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This Tuesday on Lifetime, Valerie Bertinelli stars in a "Lifetime Original Movie"... "Men Are Terrible And Will Hurt You Because This Is Lifetime."

Lifetime is an American cable TV channel with programming geared towards female audiences. Through Lifetime Entertainment Services, the channel is currently owned by A+E Networks; a joint venture between Disney and the Hearst Corporation. The channel was launched in 1984 as the result of a merger between two networks co-owned by ABC and Hearst — the Cable Health Network and Daytime.

Originally focused on talk shows, Lifetime later added game shows (most notably Supermarket Sweep and Shop 'Til You Drop) and syndicated programs to its lineup. These days, Lifetime is best known — and infamous — for giving rise to a subgenre of Made For TV Movies that feature similar plots and themes, as well as its flagship reality series Dance Moms, the reception to which has been polarizing to say the least. Critics also argue that Lifetime's programming merely panders to, or even exploits, its target audience.


Lifetime is the Trope Namer for

Original works with their own pages

Tropes found in other Lifetime shows and movies include:

  • All Men Are Perverts: In select movies, a lot of the male characters are usually sexual deviants or rapists.
  • Based on a True Story: A good chunk of their movies and miniseries (either theirs or bought from other networks) are this. And their Intimate Portrait series was basically "Biography" for women.
  • Camp:
  • The Cheerleader:
  • Crossover: An unusual example for the network's movies with Stalked By My Doctor: A Sleepwalker's Nightmare, which has that franchise's Villain Protagonist Dr. Albert Beck treating Michelle Miller, the sexsomniac wife from the movie Sleepwalking in Suburbia.
  • Dead Man Honking: In Sleeping With The Devil, a woman deliberately invokes this (although she's merely injured, not dead) in an attempt to call for help, having just been shot several times by the hitman hired by her ex-boyfriend to kill her.
  • A Deadly Affair: A lot of their movies that feature adultery will have one of the three key players—the cheating spouse, the cuckolded spouse, the other woman/man, turning homicidal against one of the others.
  • Early Installment Weirdness: Before the Lifetime Movie of the Week settled on "sordid thriller" and Ripped from the Headlines as its main modes, many Lifetime movies were Lighter and Softer, with lots of examples of Romantic Comedy and light fantasy. Eventually those styles migrated to A Hallmark Presentation.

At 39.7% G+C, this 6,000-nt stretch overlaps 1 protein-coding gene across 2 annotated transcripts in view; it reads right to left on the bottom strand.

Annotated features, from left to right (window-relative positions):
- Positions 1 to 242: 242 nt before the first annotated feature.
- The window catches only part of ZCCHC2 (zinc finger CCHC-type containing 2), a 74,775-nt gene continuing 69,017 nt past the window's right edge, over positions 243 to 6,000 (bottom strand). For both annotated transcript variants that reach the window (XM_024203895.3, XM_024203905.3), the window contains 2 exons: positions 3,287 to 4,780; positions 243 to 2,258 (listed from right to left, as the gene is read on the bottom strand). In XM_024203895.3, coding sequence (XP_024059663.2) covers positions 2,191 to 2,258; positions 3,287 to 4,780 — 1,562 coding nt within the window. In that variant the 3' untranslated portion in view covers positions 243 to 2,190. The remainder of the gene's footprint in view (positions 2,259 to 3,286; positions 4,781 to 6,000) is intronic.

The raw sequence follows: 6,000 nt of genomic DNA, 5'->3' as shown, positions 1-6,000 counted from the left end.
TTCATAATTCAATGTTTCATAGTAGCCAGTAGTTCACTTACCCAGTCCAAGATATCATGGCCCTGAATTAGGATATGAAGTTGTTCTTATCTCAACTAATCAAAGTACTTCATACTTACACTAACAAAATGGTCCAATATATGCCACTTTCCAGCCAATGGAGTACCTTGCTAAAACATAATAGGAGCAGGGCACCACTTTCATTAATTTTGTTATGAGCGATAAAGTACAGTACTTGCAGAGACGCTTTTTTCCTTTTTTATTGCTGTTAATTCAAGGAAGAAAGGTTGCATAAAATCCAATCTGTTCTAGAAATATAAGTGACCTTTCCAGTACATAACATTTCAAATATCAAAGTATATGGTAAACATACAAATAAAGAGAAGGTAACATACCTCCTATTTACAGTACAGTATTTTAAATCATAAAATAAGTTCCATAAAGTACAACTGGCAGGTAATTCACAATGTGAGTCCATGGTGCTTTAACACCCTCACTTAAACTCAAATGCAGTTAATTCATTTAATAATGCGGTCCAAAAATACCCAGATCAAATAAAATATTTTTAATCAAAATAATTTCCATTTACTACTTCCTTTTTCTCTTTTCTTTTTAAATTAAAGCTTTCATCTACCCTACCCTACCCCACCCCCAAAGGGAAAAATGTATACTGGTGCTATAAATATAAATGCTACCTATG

• Either/Or Title: Some movies have alternate titles, which may be left in the end credits. If you look at some of the movie posters, they may have a completely different title than what the movie officially has. This is largely because Lifetime buys movies from independent production houses, then often gives them punchier titles than whatever they were originally filmed as.
  • Here We Go Again!: With some dramatic films, Yandere films specifically, the Villain Protagonist sometimes finds someone new that they obsess over.
  • Mama Bear: Thrillers tend to have women protect their children when they're in danger.
  • My Beloved Smother: A few movies include very overprotective parents who attempt or succeed in killing their child's significant other. One of the more prominent examples is Diana Donahue from Too Close to Home, who clung to her 30-year-old son and killed her daughter-in-law for trying to take him away from her. She was actually based off a real woman who was the exact same way.
  • Network Decay: Lifetime's programming, especially their original movies, has devolved into parody, stereotypes, and cliches.
    • The most common criticism of Lifetime is that, despite being geared towards women, much of their acquired programming is generic filler, that is, shows with no connection nor relation to each other nor to Lifetime's original programming. It can be argued that some of these shows may be popular with women, such as crime-related programming, medial dramas, and romance-themed sitcoms. Yet, ultimately, these shows are aimed at a general audience. On a plus side, quite a few cases on Unsolved Mysteries were solved by viewers who watched it on this channel instead of on its original station.
  • Non-Indicative Name: A huge chunk of the movies and Mini Series that they air were actually created by CBS, NBC, ABC, or are theatrical films, despite often adhering to the typical "woman in jeopardy" plot.